The cat’s reaction? Was to sink its teeth deep into Tobin’s hand.
Here we are…5:30 a.m. on a Friday morning and dealing with a cat-from-who-knows-where bite.
I immediately got on the internet, and…to this day I have no idea why…looked up symptoms for rabies. We always hear about the foaming mouth stuff when it comes to rabies…never the symptoms that precede it.
One of the early signs is neurological issues…including twitching.
We made a quick, somewhat frantic, call to our school PA and tried to come up with some type of plan.
Let’s recount the facts…Indonesia. Possible rabies. We had no idea what to do…with the responsibilities of life staring us down.
While I got ready for school (and desperately tried NOT to freak out) Tobin called around and found people to cover his classes. Following the orders of our PA, he hopped on his bike and drove to the nearest hospital where rabies vaccinations could possibly be available.
I went to school; I had every intention of keeping life that day as normal as possible, but my emotions were exploding so much I could barely stay calm. After teacher devotions that morning, a friend offered to take my class for the first few minutes so I could get myself together.
And I finally cried.
Once I got the tears out, I went downstairs to my classroom, streaky eyes and all. My students, ever the prayer-warriors, wanted nothing more than to pray for my husband, and so that’s what we spent our Bible class doing.
Tobin showed up later that morning with the news that he hadn’t been able to find a locally made rabies vaccination, but that the hospital had given him a Tetanus shot.
I wanted to be snarky and make a comment about the fact that a TETANUS SHOT probably wouldn’t do much good, but I held it in.
I knew he was panicking, too…we just had different ways of showing it.
He had found an imported-from-France rabies vaccination in town, but our out-of-pocket expenses would be over $500…and so he was trying to find a local one first. Knowing that he had a window of 24 hours, he spent most of the day looking but eventually went back that afternoon for the imported vaccination.
So…rabies vaccination: check.
We thought it was over. (Well, once he finished the series of shots that would happen over the course of the next few weeks.)
But during a school music concert that evening, Tobin noticed something.
A redness creeping up his arm.
At the suggestion, again, of our PA, he took a Sharpie and marked how far the redness had spread. We were alarmed, a few hours later, to discover that the infection was progressing at a scary speed.
Oral antibiotics were begun the next day, but the redness continued to creep…and we were starting to worry.
In almost a curious way, Tobin asked our PA, So what will happen with this infection if we let it go? Will it eventually just go away?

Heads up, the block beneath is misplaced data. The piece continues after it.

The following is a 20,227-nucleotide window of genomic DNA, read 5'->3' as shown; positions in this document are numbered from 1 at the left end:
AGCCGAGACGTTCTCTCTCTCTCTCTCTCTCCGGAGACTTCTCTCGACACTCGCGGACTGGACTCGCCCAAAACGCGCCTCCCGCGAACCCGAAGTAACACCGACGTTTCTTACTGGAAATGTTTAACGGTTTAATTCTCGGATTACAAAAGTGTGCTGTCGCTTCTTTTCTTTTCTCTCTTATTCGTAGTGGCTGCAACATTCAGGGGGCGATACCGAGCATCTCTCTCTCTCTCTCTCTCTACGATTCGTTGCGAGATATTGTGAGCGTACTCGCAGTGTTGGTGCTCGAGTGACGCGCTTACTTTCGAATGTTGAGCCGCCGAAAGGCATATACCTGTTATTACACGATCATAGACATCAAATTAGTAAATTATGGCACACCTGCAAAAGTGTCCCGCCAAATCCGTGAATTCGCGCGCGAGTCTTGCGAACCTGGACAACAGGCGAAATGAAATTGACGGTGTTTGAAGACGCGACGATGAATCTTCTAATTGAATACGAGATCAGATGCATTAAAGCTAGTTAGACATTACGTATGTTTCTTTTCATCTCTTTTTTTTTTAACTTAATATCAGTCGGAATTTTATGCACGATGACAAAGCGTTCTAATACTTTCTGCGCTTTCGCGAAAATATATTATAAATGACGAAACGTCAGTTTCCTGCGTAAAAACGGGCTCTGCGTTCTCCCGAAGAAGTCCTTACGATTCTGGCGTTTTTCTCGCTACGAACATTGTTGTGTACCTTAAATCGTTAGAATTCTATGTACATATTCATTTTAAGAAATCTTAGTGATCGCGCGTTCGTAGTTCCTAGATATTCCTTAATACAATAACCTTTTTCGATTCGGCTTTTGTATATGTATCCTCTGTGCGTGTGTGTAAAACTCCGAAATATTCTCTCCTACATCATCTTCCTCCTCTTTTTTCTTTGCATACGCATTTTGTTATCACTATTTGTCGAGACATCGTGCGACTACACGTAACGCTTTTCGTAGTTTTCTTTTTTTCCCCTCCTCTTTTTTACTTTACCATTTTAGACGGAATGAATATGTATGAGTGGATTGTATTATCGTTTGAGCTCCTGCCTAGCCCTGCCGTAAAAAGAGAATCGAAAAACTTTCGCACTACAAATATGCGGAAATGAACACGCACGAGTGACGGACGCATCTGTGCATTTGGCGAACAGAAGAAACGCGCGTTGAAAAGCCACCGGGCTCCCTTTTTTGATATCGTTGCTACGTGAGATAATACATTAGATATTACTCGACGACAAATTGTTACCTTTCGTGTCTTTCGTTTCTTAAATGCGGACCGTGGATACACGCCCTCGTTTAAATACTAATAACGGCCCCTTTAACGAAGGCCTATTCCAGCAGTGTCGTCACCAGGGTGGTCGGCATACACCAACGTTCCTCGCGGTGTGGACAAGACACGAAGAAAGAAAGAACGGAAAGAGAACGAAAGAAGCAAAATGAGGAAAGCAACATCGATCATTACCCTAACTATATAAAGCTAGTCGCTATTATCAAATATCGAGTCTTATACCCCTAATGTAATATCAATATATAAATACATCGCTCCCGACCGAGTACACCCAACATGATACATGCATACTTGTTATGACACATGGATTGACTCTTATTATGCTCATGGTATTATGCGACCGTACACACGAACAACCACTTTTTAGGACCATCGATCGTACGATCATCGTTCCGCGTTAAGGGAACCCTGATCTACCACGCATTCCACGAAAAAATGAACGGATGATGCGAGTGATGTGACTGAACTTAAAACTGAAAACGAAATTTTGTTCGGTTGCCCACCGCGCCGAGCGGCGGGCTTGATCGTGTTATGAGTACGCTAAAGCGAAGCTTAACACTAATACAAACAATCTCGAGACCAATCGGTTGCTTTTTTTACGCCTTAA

She wasn’t being cruel, just direct, but her reply? No, it will kill you faster than the rabies.
We now realized that we needed to get this thing under control. But the problem was that every option was being tried. It wasn’t like people were sitting around watching Tobin get worse. They were trying everything.
And speaking of control, I was having major control issues by now.
Because cat bites, international medical care or the lack thereof…they don’t teach you how to deal with those things is training.
And I was terrified.
There was nothing I could do to help my husband, and I was scared he might not be okay.
As the oral antibiotics continued to fail, our PA finally found a series of antibiotic shots that, thankfully, worked.
The red that had crept halfway to Tobin’s elbow by this time was finally stopping and even receding a bit.
After several more shots and a few more weeks, the swelling and red were completely gone though Tobin still had a scar from the bite.
And we were so incredibly thankful…like the kind where I really can’t express our thankfulness in words.
I never imagined we’d be in a place like that…a place where something happened and there was nothing we could humanly do to help.
God taught me a lot during those few days. That He’s got it worked out, and when things seem hopeless, He’s still got a plan.
No matter where we are.
Oh, and the imported shot that cost us $500? Insurance paid every single penny. God is pretty amazing, isn’t He?
The stories I’m sharing are about a place and people who are in my heart forever…I never want to paint a negative image of them or their amazing country. Therefore, I ask for your grace over each word and story. I pray that I share these words well.
The above is an excerpt from Lessons From Indonesia: On Life, Love, and Squatty Potties. All words and stories are my own and are copyrighted through Amazon publishing. Feel free to read them, but please ask for permission before sharing them.